6. Make it personal. If there is a phone number in a job req, CALL IT. There are plenty of "hidden jobs" that can be accessed this way.
  7. Freelance. Go to sites like gig guru or ratracerebellion.com
  8. Stay where you are. 80% of jobs are gotten through networking through friends and family, don't go to an area where you have no support
  9. Join local meetups of sci-fi and computer groups. This will increase your network, and they are also where employed IT people hang out.

This is by no means an exhaustive list, if I think of more, I'll add with edits

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    Number 4 and number 8 are ridiculously important. I am in a city with 9% unemployment and got 3 interviews in a month - know how many I got spamming my resume out on all the job sites? 0. They all came from people I didn't know but took the time to meet, whether it was through my network or reaching out to grow my network. – corsiKa Aug 14 '17 at 20:33
  • Freelancing is also a good idea. It would also help to have some interesting code on github to make you stand out once an employer bothers to read your resume. Oh, and having an attractive resume also helps. – 2rs2ts Aug 14 '17 at 23:15
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    #10 - If there aren't any local meetups, START ONE. Libraries can sometimes provide free space. You local Rotarians might help, too. And that leads me to: #11 - become a Rotarian. Seriously - an engineering / business leader organization? If they don't know of a job opening, they know someone who does. FANTASTIC bunch of people, too. – Wesley Long Aug 15 '17 at 0:40
  • @corsiKa That cannot be stressed enough. – Retired Codger Aug 15 '17 at 13:48
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As it happens I have been looking for an entry level software engineering position in Ohio recently as well. Although I have been working in industry for a year, I am still looking at only entry level jobs. Here are some things Ive noticied about the market that influence how hard it is:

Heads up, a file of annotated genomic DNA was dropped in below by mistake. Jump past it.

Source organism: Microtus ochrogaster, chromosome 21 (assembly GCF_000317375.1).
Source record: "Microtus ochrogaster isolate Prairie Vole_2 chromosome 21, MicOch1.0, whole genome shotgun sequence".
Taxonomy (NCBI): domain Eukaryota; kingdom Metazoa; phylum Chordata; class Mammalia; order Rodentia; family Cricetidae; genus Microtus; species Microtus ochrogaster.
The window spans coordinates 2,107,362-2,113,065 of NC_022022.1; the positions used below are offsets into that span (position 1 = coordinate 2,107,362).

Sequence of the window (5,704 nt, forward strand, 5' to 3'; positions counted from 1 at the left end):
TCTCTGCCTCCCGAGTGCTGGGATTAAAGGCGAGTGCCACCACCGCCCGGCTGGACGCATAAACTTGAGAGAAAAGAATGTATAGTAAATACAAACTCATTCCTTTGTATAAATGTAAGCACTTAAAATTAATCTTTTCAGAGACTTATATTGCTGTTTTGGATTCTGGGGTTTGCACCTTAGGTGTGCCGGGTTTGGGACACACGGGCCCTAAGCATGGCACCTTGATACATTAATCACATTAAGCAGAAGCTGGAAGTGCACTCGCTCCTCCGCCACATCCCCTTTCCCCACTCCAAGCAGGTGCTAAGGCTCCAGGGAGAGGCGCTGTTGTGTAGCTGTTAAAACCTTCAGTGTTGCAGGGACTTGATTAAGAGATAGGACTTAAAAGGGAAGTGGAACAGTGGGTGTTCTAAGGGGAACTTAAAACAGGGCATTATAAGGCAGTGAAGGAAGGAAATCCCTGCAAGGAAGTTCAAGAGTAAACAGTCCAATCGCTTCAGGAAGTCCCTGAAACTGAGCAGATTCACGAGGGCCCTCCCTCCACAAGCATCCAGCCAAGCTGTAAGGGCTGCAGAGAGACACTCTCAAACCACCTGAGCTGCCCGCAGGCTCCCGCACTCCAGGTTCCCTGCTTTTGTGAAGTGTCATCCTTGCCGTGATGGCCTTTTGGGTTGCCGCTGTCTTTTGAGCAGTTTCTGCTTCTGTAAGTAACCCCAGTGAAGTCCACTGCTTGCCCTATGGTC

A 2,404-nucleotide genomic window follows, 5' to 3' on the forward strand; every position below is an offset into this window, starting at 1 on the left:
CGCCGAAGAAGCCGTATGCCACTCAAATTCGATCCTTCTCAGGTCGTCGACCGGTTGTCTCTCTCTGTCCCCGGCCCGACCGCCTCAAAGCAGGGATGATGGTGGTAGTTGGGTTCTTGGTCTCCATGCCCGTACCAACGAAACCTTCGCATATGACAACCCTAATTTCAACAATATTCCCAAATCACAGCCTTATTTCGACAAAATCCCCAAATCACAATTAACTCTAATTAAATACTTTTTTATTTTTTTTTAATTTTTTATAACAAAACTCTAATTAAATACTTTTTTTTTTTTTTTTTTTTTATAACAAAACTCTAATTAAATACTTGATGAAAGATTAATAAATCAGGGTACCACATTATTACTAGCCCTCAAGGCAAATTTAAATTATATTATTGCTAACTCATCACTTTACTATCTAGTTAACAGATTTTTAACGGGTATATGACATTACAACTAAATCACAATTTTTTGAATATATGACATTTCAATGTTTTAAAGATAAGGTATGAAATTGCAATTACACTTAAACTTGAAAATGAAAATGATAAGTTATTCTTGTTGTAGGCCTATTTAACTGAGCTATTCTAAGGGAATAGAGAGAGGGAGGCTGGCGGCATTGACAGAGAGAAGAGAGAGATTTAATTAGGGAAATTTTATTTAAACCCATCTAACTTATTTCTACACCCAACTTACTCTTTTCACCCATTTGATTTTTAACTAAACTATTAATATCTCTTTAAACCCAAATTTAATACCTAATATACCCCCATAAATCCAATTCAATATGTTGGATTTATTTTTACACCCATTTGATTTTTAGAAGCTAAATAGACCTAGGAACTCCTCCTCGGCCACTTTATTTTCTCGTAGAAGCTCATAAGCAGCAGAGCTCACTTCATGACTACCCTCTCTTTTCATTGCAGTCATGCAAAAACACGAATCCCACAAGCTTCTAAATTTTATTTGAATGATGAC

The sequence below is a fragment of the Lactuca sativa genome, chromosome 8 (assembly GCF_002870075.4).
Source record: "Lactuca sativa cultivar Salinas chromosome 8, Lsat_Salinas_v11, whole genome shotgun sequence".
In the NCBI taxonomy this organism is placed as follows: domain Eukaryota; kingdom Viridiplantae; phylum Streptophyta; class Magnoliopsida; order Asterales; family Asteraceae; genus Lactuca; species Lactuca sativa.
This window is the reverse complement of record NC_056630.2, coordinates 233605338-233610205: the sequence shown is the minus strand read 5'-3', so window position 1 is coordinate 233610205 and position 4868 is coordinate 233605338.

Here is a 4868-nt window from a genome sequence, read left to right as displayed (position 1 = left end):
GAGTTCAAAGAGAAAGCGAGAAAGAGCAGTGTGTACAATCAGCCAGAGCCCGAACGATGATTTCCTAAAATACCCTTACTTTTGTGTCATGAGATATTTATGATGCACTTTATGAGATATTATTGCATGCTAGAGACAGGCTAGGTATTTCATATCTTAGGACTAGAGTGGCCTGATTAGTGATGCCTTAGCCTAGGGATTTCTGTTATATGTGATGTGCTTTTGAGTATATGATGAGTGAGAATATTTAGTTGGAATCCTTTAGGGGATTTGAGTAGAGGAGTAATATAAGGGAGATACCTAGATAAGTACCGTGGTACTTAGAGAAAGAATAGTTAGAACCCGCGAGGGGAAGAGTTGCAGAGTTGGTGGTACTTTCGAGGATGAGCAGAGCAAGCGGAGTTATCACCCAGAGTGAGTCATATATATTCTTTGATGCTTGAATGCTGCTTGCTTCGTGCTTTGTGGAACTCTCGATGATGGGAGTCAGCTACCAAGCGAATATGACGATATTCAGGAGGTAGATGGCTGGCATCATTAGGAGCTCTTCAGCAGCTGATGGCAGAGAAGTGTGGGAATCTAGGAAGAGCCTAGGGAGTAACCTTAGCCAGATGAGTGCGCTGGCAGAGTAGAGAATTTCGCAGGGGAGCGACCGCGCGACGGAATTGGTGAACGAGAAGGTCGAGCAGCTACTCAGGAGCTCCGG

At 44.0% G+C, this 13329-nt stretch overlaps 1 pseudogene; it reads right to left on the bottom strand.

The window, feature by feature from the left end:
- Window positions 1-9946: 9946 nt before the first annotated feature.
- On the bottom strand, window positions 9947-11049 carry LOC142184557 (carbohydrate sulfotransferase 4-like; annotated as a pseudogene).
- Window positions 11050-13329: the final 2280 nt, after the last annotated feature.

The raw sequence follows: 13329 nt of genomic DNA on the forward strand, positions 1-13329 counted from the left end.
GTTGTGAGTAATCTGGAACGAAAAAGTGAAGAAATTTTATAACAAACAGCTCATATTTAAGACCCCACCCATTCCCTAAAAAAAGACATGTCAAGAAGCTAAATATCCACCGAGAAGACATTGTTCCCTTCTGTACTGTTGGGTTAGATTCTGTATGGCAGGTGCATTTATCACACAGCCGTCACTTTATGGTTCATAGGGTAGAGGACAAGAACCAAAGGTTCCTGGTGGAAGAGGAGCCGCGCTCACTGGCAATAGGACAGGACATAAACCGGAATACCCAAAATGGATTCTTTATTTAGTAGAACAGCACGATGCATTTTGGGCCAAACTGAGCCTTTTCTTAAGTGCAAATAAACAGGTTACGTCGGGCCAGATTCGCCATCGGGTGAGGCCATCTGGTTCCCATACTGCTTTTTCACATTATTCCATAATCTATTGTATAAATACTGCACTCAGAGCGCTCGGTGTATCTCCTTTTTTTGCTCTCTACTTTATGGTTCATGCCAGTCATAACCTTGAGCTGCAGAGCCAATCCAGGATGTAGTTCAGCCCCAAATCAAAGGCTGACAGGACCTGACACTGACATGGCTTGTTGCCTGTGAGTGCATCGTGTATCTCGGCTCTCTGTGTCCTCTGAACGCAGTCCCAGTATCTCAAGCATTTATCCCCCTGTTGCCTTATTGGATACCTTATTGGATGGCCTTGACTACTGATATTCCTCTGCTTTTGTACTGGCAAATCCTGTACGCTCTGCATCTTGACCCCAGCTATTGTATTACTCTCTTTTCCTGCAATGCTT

1 Skill set. Ohio is a Microsoft state. If you have primarily Java or C++ skills, you may find it harder to find a job than you would with .NET. There are still jobs, and you will still find one, but it may take longer.

2 Not all cities in Ohio are equal. Columbus and Cleveland are unquestionably the centers for software engineering in Ohio, with Cincinnati having fewer opportunities and Toledo being a poor option.

3 Many companies in Ohio are looking for cheap programmers, not software developers. If you just want money and experience, you may consider searching for these easier to find jobs.

As for the lack of response, this is just how job searching works. You can safely expect that even if you have an amazing resume, you will be ignored by 90% of recruiters. They get hundreds of resumes and dismiss the majority more or less at random. For this reason its good to deal with people you can email directly at the company rather than just Indeed.com etc. Another good option is to listen to third party recruiters who will do the same on your behalf. You may also want to see if the school you graduated from has any sort of job finding tools available to you, or perhaps if your school has a special relationship with any particular companies. For example Bowling Green State University sends a disproportionate number of graduates to Progressive in Cleveland, and HMBNet in Columbus. Shoot your former professors an email asking if they have any suggestions.